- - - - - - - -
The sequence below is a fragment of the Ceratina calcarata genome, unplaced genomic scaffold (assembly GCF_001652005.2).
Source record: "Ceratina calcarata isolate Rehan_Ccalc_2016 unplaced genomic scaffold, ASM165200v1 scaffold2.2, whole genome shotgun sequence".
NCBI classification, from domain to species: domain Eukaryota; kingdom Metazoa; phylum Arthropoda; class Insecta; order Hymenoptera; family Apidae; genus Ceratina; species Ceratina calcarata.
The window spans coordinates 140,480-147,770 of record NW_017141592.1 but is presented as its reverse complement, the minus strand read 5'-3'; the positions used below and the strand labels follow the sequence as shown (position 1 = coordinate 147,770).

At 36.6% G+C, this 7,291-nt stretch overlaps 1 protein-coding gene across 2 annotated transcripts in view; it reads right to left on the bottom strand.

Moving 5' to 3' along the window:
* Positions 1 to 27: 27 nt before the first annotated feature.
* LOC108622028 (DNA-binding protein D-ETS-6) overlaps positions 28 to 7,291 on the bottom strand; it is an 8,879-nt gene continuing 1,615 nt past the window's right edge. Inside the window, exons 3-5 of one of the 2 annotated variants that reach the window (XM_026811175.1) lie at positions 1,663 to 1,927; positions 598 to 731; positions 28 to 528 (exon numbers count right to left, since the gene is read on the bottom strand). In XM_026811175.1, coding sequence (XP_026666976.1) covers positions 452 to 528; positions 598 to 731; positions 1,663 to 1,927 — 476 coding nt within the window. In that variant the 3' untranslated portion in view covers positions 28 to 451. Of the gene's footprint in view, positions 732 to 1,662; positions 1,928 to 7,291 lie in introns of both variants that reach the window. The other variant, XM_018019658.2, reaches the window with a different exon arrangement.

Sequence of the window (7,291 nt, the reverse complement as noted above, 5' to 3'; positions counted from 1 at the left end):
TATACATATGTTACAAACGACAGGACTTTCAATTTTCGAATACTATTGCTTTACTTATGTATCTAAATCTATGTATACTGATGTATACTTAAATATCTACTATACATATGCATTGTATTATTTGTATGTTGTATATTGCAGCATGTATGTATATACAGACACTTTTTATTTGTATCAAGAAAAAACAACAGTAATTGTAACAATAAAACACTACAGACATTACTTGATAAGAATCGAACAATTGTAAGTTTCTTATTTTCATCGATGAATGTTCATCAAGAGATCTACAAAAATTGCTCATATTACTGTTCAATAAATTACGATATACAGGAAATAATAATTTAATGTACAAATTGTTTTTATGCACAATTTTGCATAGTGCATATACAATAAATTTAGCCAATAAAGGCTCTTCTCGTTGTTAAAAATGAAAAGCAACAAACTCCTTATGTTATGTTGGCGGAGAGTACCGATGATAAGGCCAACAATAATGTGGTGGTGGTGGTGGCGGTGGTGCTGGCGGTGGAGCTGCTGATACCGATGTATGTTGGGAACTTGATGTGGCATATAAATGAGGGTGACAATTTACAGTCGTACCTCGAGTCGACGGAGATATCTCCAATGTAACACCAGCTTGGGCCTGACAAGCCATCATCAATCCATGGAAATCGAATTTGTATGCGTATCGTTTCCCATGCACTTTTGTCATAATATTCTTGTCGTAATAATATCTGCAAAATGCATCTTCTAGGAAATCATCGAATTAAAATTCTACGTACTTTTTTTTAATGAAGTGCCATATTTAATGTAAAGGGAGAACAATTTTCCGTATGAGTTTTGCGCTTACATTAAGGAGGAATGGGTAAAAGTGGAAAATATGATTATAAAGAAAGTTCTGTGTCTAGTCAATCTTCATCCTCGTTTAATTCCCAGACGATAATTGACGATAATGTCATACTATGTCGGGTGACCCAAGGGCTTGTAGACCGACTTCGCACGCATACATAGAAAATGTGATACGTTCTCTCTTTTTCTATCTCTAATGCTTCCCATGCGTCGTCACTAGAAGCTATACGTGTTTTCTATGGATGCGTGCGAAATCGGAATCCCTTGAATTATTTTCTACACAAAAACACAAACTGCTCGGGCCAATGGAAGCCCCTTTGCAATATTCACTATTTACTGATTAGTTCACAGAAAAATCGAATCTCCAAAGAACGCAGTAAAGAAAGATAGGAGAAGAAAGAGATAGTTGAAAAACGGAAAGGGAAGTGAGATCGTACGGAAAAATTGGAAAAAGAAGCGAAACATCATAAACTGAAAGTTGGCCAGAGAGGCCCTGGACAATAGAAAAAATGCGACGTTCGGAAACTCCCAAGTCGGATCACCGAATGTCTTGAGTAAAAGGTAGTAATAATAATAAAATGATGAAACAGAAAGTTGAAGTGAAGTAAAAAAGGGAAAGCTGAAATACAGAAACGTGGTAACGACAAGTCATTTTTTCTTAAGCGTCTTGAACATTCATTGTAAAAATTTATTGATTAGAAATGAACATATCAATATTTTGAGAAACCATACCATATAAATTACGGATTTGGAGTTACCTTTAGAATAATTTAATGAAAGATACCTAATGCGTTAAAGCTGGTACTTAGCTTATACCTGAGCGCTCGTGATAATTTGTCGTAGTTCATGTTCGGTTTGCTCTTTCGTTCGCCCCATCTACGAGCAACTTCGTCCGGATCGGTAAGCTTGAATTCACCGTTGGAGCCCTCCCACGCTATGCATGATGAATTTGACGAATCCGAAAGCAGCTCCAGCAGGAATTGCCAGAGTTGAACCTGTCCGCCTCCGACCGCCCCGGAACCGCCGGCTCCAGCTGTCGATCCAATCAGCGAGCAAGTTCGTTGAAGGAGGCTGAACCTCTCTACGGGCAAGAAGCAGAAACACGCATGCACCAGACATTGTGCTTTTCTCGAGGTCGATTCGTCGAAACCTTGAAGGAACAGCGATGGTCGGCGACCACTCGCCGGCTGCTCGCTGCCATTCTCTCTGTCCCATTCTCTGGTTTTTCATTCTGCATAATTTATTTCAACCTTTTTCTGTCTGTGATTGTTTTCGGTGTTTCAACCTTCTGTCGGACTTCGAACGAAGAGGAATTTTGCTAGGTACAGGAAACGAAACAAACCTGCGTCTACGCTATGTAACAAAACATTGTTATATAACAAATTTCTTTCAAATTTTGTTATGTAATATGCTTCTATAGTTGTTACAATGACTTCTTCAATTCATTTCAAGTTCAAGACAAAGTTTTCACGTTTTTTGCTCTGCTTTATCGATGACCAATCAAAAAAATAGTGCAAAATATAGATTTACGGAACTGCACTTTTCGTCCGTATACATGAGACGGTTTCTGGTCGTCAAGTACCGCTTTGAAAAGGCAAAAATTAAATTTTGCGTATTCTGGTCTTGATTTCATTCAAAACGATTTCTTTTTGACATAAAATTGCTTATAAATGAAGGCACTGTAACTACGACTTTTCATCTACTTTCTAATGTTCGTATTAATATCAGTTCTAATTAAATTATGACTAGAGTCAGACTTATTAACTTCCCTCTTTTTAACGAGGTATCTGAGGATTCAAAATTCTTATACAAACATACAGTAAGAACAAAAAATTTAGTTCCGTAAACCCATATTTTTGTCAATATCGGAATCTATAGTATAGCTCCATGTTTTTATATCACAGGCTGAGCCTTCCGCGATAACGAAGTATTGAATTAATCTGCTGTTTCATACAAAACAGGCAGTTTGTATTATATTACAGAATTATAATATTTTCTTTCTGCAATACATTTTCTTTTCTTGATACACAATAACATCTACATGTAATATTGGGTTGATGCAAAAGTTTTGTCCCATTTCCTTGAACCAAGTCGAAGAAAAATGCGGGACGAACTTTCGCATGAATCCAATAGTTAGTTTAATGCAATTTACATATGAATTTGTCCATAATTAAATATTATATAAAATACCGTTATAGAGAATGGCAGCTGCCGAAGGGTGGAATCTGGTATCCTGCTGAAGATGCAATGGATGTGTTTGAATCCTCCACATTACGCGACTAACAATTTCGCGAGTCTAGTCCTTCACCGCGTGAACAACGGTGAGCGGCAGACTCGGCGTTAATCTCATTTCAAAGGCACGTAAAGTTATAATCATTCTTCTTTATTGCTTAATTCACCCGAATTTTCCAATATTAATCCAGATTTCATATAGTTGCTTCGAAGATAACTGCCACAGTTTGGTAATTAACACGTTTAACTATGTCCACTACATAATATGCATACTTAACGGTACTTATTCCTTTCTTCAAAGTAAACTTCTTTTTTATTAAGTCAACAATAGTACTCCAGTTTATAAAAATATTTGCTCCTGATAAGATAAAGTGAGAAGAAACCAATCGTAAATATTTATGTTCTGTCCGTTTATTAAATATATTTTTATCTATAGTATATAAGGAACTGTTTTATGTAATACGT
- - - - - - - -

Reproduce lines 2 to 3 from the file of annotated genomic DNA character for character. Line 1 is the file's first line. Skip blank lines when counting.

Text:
Source record: "Ceratina calcarata isolate Rehan_Ccalc_2016 unplaced genomic scaffold, ASM165200v1 scaffold2.2, whole genome shotgun sequence".
NCBI classification, from domain to species: domain Eukaryota; kingdom Metazoa; phylum Arthropoda; class Insecta; order Hymenoptera; family Apidae; genus Ceratina; species Ceratina calcarata.